WINTER GARLIC // the local food report

Garlic is one of those rare, easy but also incredibly rewarding plants. Raspberries are like this, and arugula. I can't think of many others. The thing about garlic is that it requires your attention in the fall. After the tomatoes are ripped out and the potatoes have been dug and all that's left are greens and maybe a few beans drying on the vine, that's when you plant. You tuck tiny cloves into the ground, cover them with mulch, and wait. There's nothing else to do til harvest time.

Peter Burgess farms about a quarter acre in Truro. This year he planted 6,000 bulbs of garlic—almost all of them rare or unusual varieties. Some of them he tracked down on eBay, others through growers in Washington and Oregon. It's taken him months. Now that they're in the ground, he's in the waiting phase—musing over the delight of having something all ready to go come spring. These are his garlic beds, a mosaic of green sprouts and dark seaweed and bright snow.

While we all wait for planting time, Peter shared his notes on garlic with me. I've posted the varieties he's growing below. You can plant in the spring, Peter says. It's better to plant in the fall, because your bulbs will be bigger, but it's not too late. As he put it, it's better to plant in the spring than not to plant at all. 

PYONGYANG: From North Korea. 6-8 cloves per bulb. Exceptionally fine flavor, hot and crisp raw, nutty and richly flavorful sauteed. Pleasant and nutty baked.

AJO ROJO: Beautiful red-burgundy color. Excellent sweet, strong taste, particularly after storage. Harvest late for best flavor.

BURGUNDY: As beautiful as the name implies. Bulb wrappers are a lovely deep rose color. Prefers a warmer climate than most garlics. Excellent sweet, rich flavor.

KEEPER: Longest storage quality of all the hardnecks. Tan skin on the outside, but beautiful crimson color inside. Excellent garlic flavor.

AYACUCHO: Extremely rare, from Peruvian Andean Plateau. Averages 7 cloves per bulb.

KAZAKHASTAN: One of the earliest varieties to mature. From central Asia...tall, strong plants with 7-8 large cloves each.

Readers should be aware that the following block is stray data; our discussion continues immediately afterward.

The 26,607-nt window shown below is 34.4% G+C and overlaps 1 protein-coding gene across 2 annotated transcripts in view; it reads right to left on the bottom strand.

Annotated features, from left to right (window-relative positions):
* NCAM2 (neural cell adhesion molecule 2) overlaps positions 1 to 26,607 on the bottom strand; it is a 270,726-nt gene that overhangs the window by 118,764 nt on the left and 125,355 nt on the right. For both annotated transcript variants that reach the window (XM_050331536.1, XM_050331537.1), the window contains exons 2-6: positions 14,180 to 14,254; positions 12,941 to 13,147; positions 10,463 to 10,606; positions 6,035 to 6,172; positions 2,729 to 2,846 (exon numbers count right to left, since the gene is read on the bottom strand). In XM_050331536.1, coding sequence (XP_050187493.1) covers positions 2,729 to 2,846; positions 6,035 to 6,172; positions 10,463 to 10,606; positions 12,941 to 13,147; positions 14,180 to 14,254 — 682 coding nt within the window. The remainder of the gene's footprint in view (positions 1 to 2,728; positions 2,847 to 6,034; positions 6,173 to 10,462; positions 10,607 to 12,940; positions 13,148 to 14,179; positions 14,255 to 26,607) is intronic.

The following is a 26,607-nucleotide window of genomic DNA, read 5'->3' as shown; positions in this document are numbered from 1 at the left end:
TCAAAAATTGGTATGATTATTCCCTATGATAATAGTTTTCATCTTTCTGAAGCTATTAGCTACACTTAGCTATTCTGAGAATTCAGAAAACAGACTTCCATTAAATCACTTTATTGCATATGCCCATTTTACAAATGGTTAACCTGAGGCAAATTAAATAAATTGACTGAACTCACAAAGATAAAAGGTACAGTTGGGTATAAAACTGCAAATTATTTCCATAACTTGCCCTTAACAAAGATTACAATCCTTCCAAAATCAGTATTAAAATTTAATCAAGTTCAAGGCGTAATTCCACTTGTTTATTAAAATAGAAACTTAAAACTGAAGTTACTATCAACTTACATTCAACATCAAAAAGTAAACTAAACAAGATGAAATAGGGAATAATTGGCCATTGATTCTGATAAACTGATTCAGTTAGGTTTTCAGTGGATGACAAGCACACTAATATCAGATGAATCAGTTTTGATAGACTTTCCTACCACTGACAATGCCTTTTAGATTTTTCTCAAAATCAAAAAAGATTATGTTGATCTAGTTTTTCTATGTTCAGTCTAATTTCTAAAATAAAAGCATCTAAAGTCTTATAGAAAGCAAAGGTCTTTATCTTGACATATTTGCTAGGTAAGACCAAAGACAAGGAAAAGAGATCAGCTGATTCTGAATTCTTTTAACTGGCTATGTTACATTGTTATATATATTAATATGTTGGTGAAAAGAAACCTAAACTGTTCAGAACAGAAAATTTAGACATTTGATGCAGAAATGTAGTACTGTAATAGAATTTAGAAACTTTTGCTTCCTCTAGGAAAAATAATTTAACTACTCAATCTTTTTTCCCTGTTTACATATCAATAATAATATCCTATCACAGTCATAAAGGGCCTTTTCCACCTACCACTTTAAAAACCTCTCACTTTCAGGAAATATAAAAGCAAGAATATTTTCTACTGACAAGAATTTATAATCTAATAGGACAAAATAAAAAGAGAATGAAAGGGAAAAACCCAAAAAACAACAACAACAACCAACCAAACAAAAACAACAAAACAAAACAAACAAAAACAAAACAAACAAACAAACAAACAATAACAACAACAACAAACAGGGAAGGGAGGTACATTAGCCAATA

OREGON BLUE : "A real producer." Good yield, and good storage variety. Hot, pleasantly spicy.

GEORGIAN CRYSTAL: Robust flavor that's mild raw and buttery roasted. Originates from the Republic of Georgia between the Black Sea and the Aral Sea.

ROMANIAN RED: 4-6 "monstrous" cloves. Medium hot raw...very flavorful. Will store well up to 6 months.

VOSTANI: Classic bulbs, white with a pink overaly. Collected from an elderyly farmer living near the Washington-British Columbia border. Lively and pungent.

ZEMO: Large cloves, 3-4 max per bulb. One of two favorites in Cook's Illustrated America's Test Kitchen. Powerful raw.

PSKEM: Originally collected by Seed Savers Exchange member John Swenson in 1989 from the Pskem River Valley in Uzbekistan. Hot when raw...good depth of character.

CHESNOK RED (SHVELISI): Excellent for baking. Late season harvest, characterized by beautiful purple stripes. One of the best all-around cooking varieties.

TURKISH GIANT RED: Great for storing. Bright red bulbs. Robust garlic flavor.

PESCADERO RED: Also called "Fisherman's Garlic." Mild, mellow, sweet and rich flavor. Long storing.

ESTONIAN RED: Large bulb with purple stripes. Nice smooth garlic flavor . . . tingly on tongue raw".

VEKAK: Particularly rich sautéed...a mainstay in Peter's kitchen. From the Czech Collection of New York grower, Dr. Boris Andrst.

BOGATYR: Fire extinguisher hot. Large bulbs. Spicy!

HNAT: Very hot...great in salsa."

MONTANA GIANT: Strong lively flavor, easy to peel.

ONTARIO GIANT (PUSLINCH): Complex full flavor with rising heat. Very rare.

RUSSIAN RED: Peter's favorite...deep character with sweet, full taste. Intense flavor when raw. Heat is long lasting.

SPANISH ROJA: One of the best garlics, ranked in top two or three. Large, flat bottomed cloves. A vigorous grower with large foliage. No other garlic surpasses its flavor.

YUGOSLOVIAN: Strong garlic aroma. Very popular.

THAI FIRE: Makes excellent garlic powder. Clove skins are dark nut brown. Complex flavor with rising heat.

KITAB: Closest to wild garlic...wholly unique.

Finally, if you find yourself getting garlic obsessed, he wanted to recommend this book. It's called The Complete Book of Garlic, and as Peter observes, "It's complete all right." It profiles nearly 150 cultivars and covers the natural history of garlic, the history of garlic cultivation, therapeutic benefits, plant structure, and tips on how to cultivate, cure, and store garlic, and a whole lot more. Happy reading, everyone.


michael greenfingers said...

Vampires apart garlic is one of the most famous herbs around today. It's use in healing goes back to Egyptian times, and despite all our modern medicines, many people still endorse its reputation as a herbal remedy for preventing everything from the common cold and flu through to the Plague!

Peter Floyd said...

If you have a newspaper beat to cover, make it fun and get to know those you'll be covering. A food beat is no different. Know food and your local food trend-setters.For the more information sourkitchen.

Peter Floyd said...

There are many advantages that will urge you to purchase locally. The first is that they are fresher. Nourishments that are developed locally needn't bother with the chemicals to save the time span of usability of natural products that are developed and dispatched from overseas. Carbohydrate

Unknown said...

The first is that they are fresher

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